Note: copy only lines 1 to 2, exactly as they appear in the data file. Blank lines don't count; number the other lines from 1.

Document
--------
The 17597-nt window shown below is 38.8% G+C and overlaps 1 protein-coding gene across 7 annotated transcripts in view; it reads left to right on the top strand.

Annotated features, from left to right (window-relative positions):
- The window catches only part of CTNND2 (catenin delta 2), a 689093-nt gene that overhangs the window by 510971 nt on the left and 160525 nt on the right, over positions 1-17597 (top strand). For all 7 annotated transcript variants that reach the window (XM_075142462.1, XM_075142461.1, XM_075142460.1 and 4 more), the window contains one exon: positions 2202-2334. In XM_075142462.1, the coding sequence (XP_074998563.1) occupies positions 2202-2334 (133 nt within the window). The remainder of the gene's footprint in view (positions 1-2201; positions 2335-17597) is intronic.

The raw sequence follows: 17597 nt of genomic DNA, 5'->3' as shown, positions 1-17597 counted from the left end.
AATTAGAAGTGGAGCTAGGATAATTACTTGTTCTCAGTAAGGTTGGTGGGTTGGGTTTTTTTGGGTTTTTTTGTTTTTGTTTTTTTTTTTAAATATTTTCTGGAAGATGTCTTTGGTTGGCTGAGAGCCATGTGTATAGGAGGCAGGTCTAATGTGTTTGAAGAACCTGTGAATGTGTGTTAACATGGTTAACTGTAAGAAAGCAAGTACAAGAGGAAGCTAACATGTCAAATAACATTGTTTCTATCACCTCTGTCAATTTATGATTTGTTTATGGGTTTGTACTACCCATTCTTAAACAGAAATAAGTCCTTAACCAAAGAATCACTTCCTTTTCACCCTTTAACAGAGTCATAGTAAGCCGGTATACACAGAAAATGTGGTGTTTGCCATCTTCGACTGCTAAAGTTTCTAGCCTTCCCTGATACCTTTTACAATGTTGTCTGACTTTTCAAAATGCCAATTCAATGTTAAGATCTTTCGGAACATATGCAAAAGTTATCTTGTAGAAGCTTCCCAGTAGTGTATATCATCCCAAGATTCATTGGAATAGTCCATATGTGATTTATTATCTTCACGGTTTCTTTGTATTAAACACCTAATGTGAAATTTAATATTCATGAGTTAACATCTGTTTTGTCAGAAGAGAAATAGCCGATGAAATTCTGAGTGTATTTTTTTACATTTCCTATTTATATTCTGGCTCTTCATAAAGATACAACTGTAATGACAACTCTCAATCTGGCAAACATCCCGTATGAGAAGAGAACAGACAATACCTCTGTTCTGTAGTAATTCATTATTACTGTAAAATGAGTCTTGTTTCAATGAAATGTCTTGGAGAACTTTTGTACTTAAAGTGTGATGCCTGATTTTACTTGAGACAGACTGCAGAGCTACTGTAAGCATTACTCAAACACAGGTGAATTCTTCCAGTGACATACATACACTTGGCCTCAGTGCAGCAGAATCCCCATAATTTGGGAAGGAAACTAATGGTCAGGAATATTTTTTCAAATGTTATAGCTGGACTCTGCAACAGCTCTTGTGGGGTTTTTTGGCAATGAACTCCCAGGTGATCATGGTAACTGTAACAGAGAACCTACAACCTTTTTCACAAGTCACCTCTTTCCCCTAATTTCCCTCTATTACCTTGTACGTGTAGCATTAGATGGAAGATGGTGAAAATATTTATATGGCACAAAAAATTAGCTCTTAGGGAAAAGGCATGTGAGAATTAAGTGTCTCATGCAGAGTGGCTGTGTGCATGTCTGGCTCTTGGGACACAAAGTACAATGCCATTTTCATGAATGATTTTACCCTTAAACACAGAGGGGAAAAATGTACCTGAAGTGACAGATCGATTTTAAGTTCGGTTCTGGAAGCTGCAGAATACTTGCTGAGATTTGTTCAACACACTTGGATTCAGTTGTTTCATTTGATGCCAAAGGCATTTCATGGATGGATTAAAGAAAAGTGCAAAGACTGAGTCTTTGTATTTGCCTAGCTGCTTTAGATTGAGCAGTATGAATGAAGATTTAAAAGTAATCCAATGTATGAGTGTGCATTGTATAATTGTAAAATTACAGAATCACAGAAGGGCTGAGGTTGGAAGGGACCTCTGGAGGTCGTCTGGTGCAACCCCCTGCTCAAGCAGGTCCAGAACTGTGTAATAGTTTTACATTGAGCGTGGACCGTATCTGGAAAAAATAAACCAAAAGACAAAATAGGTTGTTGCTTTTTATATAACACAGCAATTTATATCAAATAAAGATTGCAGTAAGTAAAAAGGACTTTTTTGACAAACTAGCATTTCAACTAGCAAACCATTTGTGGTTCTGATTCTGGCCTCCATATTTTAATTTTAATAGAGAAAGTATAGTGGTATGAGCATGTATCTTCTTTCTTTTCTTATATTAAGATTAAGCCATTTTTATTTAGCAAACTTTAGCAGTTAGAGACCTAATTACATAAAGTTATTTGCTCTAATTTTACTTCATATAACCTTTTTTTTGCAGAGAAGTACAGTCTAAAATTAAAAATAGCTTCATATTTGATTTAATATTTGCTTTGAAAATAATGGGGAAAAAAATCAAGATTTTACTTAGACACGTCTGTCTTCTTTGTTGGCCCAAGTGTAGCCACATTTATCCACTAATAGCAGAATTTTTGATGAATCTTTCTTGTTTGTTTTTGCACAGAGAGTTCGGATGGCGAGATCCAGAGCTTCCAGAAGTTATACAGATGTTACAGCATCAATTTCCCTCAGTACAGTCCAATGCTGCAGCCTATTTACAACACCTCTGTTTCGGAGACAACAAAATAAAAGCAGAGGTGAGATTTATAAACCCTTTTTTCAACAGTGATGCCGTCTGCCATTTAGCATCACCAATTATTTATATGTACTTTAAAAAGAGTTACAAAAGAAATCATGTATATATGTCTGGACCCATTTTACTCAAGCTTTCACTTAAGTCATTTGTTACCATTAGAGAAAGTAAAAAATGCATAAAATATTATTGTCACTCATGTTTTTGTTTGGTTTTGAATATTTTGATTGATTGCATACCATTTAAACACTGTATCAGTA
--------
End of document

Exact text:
The 17597-nt window shown below is 38.8% G+C and overlaps 1 protein-coding gene across 7 annotated transcripts in view; it reads left to right on the top strand.

Annotated features, from left to right (window-relative positions):